# Bayesian Network Approach

## 1. Background & Introduction

Infectious diseases are a constant threat to public health. Being able to estimate the burden and quantify the risk with respect to the location, timing and intensity are crucial for effective disease management. Understanding the role of risk factors like sociodemographic and environmental characteristics can add significantly to intervention planning and resource allocation. Predictive modeling techniques have the potential to leverage existing real-world data to overcome the deficiencies in programmatic data, to extract causal dependencies and influencing factors. The outputs thus generated can predict the risk of disease emergence in areas where risk factors are prevalent, before the actual onset of an outbreak, enabling the local authorities to mobilize efforts and resources in the right direction.

The EPCON model revolves around the creation of a digital twin or a digital representation of the real world. By combining real world context and evidence with programmatic data, the platform will generate an Epidemiological Twin Model that provides insights as to the present situation of the disease and its progression in time and space in a real-time, continuously evolving world.

The Epidemiological Twin Model as designed by EPCON uses the Mapping and Analysis for Tailored disease Control and Health system strengthening (MATCH) framework as designed by the Centre for Applied Spatial Epidemiology of KIT Royal Tropical Institute, Amsterdam, as a reference for its model. MATCH is a well-recognized framework outlining the use of Geographic Information Systems (GIS) to integrate routine health surveillance data with other data sources to inform health policy and planning.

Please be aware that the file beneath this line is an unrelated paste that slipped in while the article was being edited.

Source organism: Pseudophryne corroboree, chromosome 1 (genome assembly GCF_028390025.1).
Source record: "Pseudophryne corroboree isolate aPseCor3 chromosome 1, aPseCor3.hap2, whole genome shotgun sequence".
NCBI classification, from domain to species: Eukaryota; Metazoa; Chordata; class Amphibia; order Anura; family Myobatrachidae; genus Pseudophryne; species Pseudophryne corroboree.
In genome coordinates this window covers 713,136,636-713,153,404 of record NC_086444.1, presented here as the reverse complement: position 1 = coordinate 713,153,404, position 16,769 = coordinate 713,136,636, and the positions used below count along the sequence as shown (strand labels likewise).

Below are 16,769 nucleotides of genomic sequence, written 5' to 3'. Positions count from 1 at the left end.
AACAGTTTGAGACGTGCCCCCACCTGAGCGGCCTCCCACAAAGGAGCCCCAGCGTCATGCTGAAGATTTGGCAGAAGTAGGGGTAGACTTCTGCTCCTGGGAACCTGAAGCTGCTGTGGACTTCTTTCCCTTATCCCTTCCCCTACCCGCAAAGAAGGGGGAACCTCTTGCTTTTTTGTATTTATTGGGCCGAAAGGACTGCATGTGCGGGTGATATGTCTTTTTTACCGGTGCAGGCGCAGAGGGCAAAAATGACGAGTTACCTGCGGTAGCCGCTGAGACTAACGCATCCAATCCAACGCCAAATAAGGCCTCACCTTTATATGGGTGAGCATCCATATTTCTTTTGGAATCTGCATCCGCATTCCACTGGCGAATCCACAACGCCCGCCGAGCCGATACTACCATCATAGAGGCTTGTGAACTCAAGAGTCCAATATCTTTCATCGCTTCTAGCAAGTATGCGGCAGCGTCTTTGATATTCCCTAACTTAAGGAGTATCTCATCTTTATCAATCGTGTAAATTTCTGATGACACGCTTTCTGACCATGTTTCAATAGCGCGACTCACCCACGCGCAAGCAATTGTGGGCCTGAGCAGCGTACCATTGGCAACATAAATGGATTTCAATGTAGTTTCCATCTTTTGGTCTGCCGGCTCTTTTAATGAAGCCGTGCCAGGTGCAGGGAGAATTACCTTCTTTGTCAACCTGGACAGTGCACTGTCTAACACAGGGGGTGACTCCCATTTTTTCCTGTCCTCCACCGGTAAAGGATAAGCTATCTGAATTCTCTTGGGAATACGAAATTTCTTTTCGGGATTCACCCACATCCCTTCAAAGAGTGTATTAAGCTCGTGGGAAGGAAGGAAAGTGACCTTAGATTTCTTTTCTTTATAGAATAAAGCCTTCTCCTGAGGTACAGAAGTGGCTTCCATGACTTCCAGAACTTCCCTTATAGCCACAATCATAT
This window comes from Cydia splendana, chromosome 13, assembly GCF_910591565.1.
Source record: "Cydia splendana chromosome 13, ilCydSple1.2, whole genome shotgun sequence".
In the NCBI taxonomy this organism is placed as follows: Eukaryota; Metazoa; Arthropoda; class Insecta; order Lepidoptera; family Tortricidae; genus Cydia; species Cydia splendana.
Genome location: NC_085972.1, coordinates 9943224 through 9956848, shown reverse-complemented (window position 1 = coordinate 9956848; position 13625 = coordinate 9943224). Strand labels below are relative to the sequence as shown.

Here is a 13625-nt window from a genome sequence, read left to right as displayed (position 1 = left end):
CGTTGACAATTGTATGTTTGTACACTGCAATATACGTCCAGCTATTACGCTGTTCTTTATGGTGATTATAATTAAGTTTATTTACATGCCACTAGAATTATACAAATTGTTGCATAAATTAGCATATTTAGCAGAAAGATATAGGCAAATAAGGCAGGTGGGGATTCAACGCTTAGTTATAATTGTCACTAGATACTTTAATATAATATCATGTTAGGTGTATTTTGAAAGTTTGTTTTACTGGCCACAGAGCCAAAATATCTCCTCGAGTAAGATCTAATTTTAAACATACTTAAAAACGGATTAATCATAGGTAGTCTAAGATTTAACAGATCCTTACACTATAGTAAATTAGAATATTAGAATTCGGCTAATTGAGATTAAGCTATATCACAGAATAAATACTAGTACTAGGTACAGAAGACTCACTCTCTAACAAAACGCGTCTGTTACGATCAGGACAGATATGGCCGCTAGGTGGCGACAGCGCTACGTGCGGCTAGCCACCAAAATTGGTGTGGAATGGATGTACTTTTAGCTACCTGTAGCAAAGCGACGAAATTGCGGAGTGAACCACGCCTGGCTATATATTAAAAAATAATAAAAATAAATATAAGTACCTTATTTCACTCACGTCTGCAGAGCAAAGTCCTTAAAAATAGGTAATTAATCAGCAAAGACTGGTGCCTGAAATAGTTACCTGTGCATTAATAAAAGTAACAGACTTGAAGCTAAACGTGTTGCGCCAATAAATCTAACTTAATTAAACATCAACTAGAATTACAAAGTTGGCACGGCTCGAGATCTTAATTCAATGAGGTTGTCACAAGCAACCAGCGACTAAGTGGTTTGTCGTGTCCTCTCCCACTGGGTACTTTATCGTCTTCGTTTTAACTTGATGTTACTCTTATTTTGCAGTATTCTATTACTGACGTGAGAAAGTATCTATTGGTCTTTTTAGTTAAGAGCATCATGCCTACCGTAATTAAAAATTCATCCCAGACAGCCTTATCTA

2. Technology

The EPCON team developed a platform and technology framework enabling the generation of environmental and epidemiological twin models and the generation of output in desired format. The platform makes use of open-source components where possible to allow ease of adoption, sustainability, and low cost of ownership, and is built using Principles for Digital Development. The Artificial Intelligence and Machine Learning components are designed using Bayesian theorem, are adaptive in nature and support the distribution of intelligence at the edge, making the platform future proof, agile, interoperable, and able to integrate easily within an existing environment.

2.1 Artificial Intelligence and Bayesian Network Models

Infectious diseases are often multifactorial and difficult to predict. Being able to detect a minor change in a small population group and predicting the disease trajectory for a larger population can help to plan effectively and execute a timely response. Artificial intelligence (AI) allows machines to react to the inputs they received by performing cognitive functions. Thus, AI can allow us to analyze and interpret large amount of health-related data to predict disease progression and constantly adapt the outputs based on new data or learnings.

2.2 Justification for using Bayesian Network Modelling